The days were well-structured, full, but with plenty of breaks. In the morning, with several other volunteers, I went to the old people’s homes where we gave massage to the elderly men and women. At first, I found it hard to see some of the disabilities people were living with. But soon, the disability became almost invisible as I saw through the barrier that I had, in effect, erected myself, to the person beyond. Over the course of the mornings I spent there, I repeatedly experienced real joy through the connection created by the simple act of massaging someone who typically receives little, if any, intimacy or tenderness. Seeing the light in someone’s eyes as they felt the warmth of my hands and felt some relief from their aches and pains made sense of why I was there.
In the afternoons I split my time between the hearing and sight impaired school children, and taking the elderly out in wheelchairs. I’d felt some apprehension about working in the schools as I’m not familiar with the age group and have never worked with anyone who was hearing or sight impaired. The children were lively, fun and creative. Although demanding of attention as they have little extra input beyond school lessons, their energy and engagement was infectious. I found myself becoming more playful and able to dig in to reserves of stamina I didn’t know I had. It felt good to relax in to being with the kids and to put my own needs to one side.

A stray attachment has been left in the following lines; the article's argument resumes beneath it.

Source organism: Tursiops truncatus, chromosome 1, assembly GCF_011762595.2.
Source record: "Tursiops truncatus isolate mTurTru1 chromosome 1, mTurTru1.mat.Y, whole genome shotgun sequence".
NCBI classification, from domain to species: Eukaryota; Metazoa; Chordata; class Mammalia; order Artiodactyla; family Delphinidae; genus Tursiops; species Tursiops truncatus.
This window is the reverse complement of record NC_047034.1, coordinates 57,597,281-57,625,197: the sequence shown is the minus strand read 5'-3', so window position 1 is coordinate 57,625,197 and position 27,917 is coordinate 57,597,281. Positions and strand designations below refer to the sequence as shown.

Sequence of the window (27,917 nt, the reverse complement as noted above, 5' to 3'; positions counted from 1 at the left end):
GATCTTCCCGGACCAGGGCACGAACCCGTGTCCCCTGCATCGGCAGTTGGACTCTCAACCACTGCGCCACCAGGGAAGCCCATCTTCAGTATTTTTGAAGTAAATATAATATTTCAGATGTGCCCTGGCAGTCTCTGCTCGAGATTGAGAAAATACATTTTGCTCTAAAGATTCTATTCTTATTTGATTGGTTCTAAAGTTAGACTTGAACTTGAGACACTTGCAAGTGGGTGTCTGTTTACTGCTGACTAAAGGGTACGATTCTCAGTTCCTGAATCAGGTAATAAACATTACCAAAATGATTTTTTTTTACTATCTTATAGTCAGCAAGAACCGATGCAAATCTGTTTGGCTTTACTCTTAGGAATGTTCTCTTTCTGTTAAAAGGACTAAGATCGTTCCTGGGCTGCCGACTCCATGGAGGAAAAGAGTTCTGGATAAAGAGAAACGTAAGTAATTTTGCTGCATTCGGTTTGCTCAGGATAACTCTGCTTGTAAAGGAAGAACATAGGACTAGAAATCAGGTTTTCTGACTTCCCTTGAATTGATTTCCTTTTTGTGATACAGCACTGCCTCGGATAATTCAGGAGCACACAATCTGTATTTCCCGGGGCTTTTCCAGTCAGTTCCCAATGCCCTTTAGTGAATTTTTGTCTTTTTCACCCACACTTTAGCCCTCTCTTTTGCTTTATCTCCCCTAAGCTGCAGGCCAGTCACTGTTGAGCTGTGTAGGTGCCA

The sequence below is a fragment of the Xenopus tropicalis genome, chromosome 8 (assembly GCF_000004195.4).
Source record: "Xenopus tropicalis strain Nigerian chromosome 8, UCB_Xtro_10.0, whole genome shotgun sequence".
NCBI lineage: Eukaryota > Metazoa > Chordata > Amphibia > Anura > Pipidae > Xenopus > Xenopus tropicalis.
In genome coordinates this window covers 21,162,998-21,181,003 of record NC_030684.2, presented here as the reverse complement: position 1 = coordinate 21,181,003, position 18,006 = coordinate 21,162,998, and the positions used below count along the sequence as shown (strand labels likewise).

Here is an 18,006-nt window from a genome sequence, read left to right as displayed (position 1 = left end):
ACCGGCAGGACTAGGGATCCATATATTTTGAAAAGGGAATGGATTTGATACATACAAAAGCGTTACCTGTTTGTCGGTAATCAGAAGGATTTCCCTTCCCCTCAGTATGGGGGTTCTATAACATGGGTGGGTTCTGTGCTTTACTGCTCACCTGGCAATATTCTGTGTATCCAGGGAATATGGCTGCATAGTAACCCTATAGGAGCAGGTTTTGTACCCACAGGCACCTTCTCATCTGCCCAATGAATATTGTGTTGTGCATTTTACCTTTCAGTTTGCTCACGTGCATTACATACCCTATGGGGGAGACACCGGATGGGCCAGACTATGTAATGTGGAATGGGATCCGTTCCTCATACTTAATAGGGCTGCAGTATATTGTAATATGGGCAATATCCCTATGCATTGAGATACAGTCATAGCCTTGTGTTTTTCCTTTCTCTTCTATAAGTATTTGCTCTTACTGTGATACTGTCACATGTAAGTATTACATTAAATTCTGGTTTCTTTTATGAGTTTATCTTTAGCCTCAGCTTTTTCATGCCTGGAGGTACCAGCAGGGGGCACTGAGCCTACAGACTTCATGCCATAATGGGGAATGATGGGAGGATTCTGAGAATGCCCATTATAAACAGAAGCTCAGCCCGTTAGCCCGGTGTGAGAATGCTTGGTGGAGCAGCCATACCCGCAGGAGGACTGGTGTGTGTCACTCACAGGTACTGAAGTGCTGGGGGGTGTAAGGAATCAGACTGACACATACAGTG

The wheelchair rides, as we called them, were another delight. We would do a circuit that included visiting the beautifully maintained graves of Baba Amte and his wife Sadhanatai. The old folks loved getting out of their homes and it was moving to see them pay their respects. The route followed a path with fields on either side where we would regularly spot kingfishers, hummingbirds and a whole host of other feathered friends that I couldn’t identify. We would pass by a herd of goats and stop for a moment, watching them as they contentedly munched and browsed. Often, the men and women we were taking out would chat with people passing by or working in the grounds, people they used to work with or see everyday when they were younger and fitter. The conversations were usually vibrant, bringing great big smiles to the lined faces of the elderly men and women.
An Ongoing Journey
There were so many of these moments and I would try and take note of them, soak them up and absorb them while they were happening. But I think it was only really afterwards, when I’d left Anandwan and met up with Kim again, that, with a bit of distance I could see the deeper and more ongoing effect of my experience of volunteering there.
It’s not easy to convey without it sounding sugar-coated, although my experience was anything but this. Rather than an immediate rush of pleasure that flares up and quickly dies down, demanding to be replaced by another rush, I am left with a sense of joy that feels expansive and enduring. This isn’t to say that daily life feels rosy all of the time but any irritations, so far at least, seem to be landing on a bed of deeper understanding about what really matters: I’ve noticed I’m responding to day-to-day ups and downs in a less reactive, more gentle kind of way. The journey I made at the beginning of January has turned out be more far more than twenty-five hours on a train.
My photos of the retreat are in the gallery below. In addition, Tom, another attendee at the retreat, took some excellent photos that I wanted to share as well – Tom’s photos.